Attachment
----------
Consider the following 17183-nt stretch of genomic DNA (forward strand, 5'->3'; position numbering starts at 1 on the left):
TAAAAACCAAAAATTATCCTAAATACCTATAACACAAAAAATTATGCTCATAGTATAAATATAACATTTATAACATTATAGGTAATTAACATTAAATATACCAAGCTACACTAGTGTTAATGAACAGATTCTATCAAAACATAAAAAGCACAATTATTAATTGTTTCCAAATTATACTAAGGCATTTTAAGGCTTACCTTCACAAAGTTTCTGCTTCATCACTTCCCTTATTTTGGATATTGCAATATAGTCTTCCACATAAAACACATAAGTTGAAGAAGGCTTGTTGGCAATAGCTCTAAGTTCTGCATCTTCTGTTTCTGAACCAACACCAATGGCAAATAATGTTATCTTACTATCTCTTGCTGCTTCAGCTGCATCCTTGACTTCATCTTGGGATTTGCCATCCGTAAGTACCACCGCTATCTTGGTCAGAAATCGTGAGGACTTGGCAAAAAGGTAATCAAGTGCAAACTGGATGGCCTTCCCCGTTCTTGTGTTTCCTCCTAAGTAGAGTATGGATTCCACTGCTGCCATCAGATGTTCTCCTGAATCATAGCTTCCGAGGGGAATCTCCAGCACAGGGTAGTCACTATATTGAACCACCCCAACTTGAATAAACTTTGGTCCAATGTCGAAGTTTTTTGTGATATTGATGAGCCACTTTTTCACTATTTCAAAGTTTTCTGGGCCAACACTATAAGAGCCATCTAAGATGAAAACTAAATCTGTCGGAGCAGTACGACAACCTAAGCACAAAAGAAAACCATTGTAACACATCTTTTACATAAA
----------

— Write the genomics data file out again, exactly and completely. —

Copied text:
Consider the following 17183-nt stretch of genomic DNA (forward strand, 5'->3'; position numbering starts at 1 on the left):
TAAAAACCAAAAATTATCCTAAATACCTATAACACAAAAAATTATGCTCATAGTATAAATATAACATTTATAACATTATAGGTAATTAACATTAAATATACCAAGCTACACTAGTGTTAATGAACAGATTCTATCAAAACATAAAAAGCACAATTATTAATTGTTTCCAAATTATACTAAGGCATTTTAAGGCTTACCTTCACAAAGTTTCTGCTTCATCACTTCCCTTATTTTGGATATTGCAATATAGTCTTCCACATAAAACACATAAGTTGAAGAAGGCTTGTTGGCAATAGCTCTAAGTTCTGCATCTTCTGTTTCTGAACCAACACCAATGGCAAATAATGTTATCTTACTATCTCTTGCTGCTTCAGCTGCATCCTTGACTTCATCTTGGGATTTGCCATCCGTAAGTACCACCGCTATCTTGGTCAGAAATCGTGAGGACTTGGCAAAAAGGTAATCAAGTGCAAACTGGATGGCCTTCCCCGTTCTTGTGTTTCCTCCTAAGTAGAGTATGGATTCCACTGCTGCCATCAGATGTTCTCCTGAATCATAGCTTCCGAGGGGAATCTCCAGCACAGGGTAGTCACTATATTGAACCACCCCAACTTGAATAAACTTTGGTCCAATGTCGAAGTTTTTTGTGATATTGATGAGCCACTTTTTCACTATTTCAAAGTTTTCTGGGCCAACACTATAAGAGCCATCTAAGATGAAAACTAAATCTGTCGGAGCAGTACGACAACCTAAGCACAAAAGAAAACCATTGTAACACATCTTTTACATAAA